Library Journal just posted an excellent article, Minnesota Librarians Soon To Take a Seat at State Workforce Development Council. Kit Hadley, St. Paul Public Library director, and Chris Olson, MELSA director, are quoted. A report of the Minnesota Library Association is referenced.
The opening lines are attention-getters:
“Politicians at all levels of government — from Washington to county executives — may finally be catching on that public libraries are the backbone of workforce development. Minnesota has been leading the way, becoming in May the first state in the country to add a public library advisor to a state Workforce Development Council.”
The Office of the Minnesota Secretary of State (SOS) posted this open appointment vacancy in its September 2011 Open Appointments Press Release (.doc). Application instructions are available on their site as well. According to the official press release, “Applications submitted by September 27, 2011 are assured of full consideration by the appointing authority.”
This is an important opportunity for Minnesota, and the LJ article covers it well. This is an article to read and share with colleagues and policy and decision-makers.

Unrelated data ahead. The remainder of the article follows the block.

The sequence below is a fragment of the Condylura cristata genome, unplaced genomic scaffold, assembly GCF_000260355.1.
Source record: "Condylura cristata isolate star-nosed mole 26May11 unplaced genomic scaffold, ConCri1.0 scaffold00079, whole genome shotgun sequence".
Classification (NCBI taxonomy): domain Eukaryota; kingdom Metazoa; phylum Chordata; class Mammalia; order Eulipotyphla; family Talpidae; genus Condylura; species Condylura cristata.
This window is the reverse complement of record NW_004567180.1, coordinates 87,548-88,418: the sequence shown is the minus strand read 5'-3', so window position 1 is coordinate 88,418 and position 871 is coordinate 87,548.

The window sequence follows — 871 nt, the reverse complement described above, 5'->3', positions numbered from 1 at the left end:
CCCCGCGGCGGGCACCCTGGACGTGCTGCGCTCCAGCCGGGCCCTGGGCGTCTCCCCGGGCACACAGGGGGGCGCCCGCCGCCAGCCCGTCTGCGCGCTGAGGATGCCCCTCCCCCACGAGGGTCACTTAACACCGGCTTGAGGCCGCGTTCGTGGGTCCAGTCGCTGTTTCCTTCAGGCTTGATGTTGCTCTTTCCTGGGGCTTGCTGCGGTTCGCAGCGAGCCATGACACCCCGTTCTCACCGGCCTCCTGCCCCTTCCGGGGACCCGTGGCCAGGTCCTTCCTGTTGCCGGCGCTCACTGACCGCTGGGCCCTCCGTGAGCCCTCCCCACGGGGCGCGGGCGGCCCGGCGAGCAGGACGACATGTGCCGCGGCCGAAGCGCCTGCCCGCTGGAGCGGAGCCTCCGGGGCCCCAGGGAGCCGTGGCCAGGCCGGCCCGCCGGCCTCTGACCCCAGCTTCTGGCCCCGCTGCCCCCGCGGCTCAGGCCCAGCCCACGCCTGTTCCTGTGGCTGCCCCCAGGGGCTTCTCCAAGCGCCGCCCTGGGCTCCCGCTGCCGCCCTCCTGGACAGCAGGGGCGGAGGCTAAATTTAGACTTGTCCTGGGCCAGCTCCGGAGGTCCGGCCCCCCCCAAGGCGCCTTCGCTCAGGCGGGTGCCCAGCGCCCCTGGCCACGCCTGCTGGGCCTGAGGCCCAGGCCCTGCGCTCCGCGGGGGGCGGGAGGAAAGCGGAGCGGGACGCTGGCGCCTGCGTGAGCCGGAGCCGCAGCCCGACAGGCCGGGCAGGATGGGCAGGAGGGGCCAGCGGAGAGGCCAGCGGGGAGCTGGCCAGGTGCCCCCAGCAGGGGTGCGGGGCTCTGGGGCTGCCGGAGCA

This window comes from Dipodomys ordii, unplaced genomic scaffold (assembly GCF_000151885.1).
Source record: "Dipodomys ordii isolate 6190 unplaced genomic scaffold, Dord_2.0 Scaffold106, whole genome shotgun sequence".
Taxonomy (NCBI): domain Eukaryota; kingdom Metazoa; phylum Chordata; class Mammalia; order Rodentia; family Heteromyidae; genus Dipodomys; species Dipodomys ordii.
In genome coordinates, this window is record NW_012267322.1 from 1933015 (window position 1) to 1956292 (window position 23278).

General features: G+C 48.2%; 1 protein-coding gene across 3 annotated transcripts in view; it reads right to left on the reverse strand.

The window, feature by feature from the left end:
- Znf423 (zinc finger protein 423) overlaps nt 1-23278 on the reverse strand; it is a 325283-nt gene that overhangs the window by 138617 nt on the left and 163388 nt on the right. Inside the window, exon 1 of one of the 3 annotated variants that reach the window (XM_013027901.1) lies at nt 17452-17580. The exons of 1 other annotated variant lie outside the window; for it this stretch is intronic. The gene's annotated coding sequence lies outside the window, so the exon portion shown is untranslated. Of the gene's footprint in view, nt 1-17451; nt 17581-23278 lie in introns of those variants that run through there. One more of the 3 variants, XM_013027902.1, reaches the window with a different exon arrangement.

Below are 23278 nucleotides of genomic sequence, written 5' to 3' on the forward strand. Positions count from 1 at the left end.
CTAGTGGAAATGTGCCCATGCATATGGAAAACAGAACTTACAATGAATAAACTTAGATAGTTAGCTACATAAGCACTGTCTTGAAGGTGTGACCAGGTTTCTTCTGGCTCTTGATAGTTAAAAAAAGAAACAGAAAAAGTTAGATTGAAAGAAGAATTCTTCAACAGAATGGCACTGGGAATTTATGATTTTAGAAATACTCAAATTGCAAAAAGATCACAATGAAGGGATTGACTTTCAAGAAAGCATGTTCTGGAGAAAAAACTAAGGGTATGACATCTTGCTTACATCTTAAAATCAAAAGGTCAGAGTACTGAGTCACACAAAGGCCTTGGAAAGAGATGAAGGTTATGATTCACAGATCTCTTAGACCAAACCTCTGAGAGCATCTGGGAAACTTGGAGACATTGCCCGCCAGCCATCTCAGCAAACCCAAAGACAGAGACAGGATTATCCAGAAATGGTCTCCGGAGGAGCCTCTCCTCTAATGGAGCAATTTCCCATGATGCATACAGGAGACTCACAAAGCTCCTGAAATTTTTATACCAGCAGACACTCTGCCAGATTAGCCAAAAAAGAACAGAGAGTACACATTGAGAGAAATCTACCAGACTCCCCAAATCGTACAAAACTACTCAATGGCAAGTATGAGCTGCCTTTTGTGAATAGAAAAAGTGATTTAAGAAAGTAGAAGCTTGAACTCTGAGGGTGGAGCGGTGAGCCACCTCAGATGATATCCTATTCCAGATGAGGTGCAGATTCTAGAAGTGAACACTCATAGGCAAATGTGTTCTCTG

When posting an article about the Twin Cities Antiquarian and Rare Book Fair, MinnPost included an intriguing left sidebar panel. The sidebar list, “Minnesota Libraries Most-Borrowed Books,” includes reports from nine library systems. It is reprinted here with MinnPost permission.
We asked Minnesota public libraries for their top-circulating titles. Here are the most-checked-out adult and teen books around the state.
data for 2008-2010
1. Fearless Fourteen by Janet Evanovich
2. Twelve Sharp by Janet Evanovich
3. Plum Lovin’ by Janet Evanovich
data for 2003-2010
1. The Da Vinci Code by Dan Brown
1. Harry Potter and the Order of the Phoenix by J.K. Rowling
data for 1999-2010
1. Duluth: An Illustrated History of the Zenith City by Glen N. Sandvik
2. Duluth: Sketches of the Past edited by Ryck Lydecker, Lawrence J. Sommer & Arthur Larsen
3. To Kill a Mockingbird by Harper Lee